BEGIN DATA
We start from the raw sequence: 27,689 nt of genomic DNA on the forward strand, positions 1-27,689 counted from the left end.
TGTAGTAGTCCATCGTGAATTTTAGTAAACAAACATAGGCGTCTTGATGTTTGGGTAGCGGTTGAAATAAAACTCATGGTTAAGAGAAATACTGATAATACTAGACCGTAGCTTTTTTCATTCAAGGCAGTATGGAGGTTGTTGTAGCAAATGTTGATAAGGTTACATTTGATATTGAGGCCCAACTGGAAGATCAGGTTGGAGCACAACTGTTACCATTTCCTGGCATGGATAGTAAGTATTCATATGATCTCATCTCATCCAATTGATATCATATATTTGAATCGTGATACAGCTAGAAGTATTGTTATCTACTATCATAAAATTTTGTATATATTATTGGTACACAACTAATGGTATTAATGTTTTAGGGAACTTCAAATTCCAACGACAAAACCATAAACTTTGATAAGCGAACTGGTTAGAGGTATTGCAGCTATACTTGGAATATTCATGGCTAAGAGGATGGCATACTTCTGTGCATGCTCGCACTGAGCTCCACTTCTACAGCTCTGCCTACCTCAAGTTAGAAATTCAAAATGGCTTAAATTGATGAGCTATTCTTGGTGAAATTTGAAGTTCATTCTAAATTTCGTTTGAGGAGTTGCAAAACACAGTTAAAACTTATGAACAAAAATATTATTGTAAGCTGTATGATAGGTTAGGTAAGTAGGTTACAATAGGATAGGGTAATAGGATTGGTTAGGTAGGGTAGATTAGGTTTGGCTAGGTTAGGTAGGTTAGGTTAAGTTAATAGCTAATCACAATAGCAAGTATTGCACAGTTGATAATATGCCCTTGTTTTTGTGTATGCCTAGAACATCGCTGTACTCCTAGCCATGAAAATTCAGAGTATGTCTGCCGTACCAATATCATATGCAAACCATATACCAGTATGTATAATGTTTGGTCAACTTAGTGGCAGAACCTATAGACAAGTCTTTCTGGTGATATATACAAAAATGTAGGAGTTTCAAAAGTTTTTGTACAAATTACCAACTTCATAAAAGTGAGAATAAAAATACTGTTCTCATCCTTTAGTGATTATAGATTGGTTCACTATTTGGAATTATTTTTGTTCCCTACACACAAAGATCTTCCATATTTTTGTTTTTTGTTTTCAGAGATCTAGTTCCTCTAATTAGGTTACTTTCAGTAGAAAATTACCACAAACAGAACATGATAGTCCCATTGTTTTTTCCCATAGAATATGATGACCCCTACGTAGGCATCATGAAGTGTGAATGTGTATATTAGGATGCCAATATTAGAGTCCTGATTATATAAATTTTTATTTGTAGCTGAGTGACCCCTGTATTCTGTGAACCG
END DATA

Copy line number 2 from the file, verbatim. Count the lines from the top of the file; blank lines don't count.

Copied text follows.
TGTAGTAGTCCATCGTGAATTTTAGTAAACAAACATAGGCGTCTTGATGTTTGGGTAGCGGTTGAAATAAAACTCATGGTTAAGAGAAATACTGATAATACTAGACCGTAGCTTTTTTCATTCAAGGCAGTATGGAGGTTGTTGTAGCAAATGTTGATAAGGTTACATTTGATATTGAGGCCCAACTGGAAGATCAGGTTGGAGCACAACTGTTACCATTTCCTGGCATGGATAGTAAGTATTCATATGATCTCATCTCATCCAATTGATATCATATATTTGAATCGTGATACAGCTAGAAGTATTGTTATCTACTATCATAAAATTTTGTATATATTATTGGTACACAACTAATGGTATTAATGTTTTAGGGAACTTCAAATTCCAACGACAAAACCATAAACTTTGATAAGCGAACTGGTTAGAGGTATTGCAGCTATACTTGGAATATTCATGGCTAAGAGGATGGCATACTTCTGTGCATGCTCGCACTGAGCTCCACTTCTACAGCTCTGCCTACCTCAAGTTAGAAATTCAAAATGGCTTAAATTGATGAGCTATTCTTGGTGAAATTTGAAGTTCATTCTAAATTTCGTTTGAGGAGTTGCAAAACACAGTTAAAACTTATGAACAAAAATATTATTGTAAGCTGTATGATAGGTTAGGTAAGTAGGTTACAATAGGATAGGGTAATAGGATTGGTTAGGTAGGGTAGATTAGGTTTGGCTAGGTTAGGTAGGTTAGGTTAAGTTAATAGCTAATCACAATAGCAAGTATTGCACAGTTGATAATATGCCCTTGTTTTTGTGTATGCCTAGAACATCGCTGTACTCCTAGCCATGAAAATTCAGAGTATGTCTGCCGTACCAATATCATATGCAAACCATATACCAGTATGTATAATGTTTGGTCAACTTAGTGGCAGAACCTATAGACAAGTCTTTCTGGTGATATATACAAAAATGTAGGAGTTTCAAAAGTTTTTGTACAAATTACCAACTTCATAAAAGTGAGAATAAAAATACTGTTCTCATCCTTTAGTGATTATAGATTGGTTCACTATTTGGAATTATTTTTGTTCCCTACACACAAAGATCTTCCATATTTTTGTTTTTTGTTTTCAGAGATCTAGTTCCTCTAATTAGGTTACTTTCAGTAGAAAATTACCACAAACAGAACATGATAGTCCCATTGTTTTTTCCCATAGAATATGATGACCCCTACGTAGGCATCATGAAGTGTGAATGTGTATATTAGGATGCCAATATTAGAGTCCTGATTATATAAATTTTTATTTGTAGCTGAGTGACCCCTGTATTCTGTGAACCG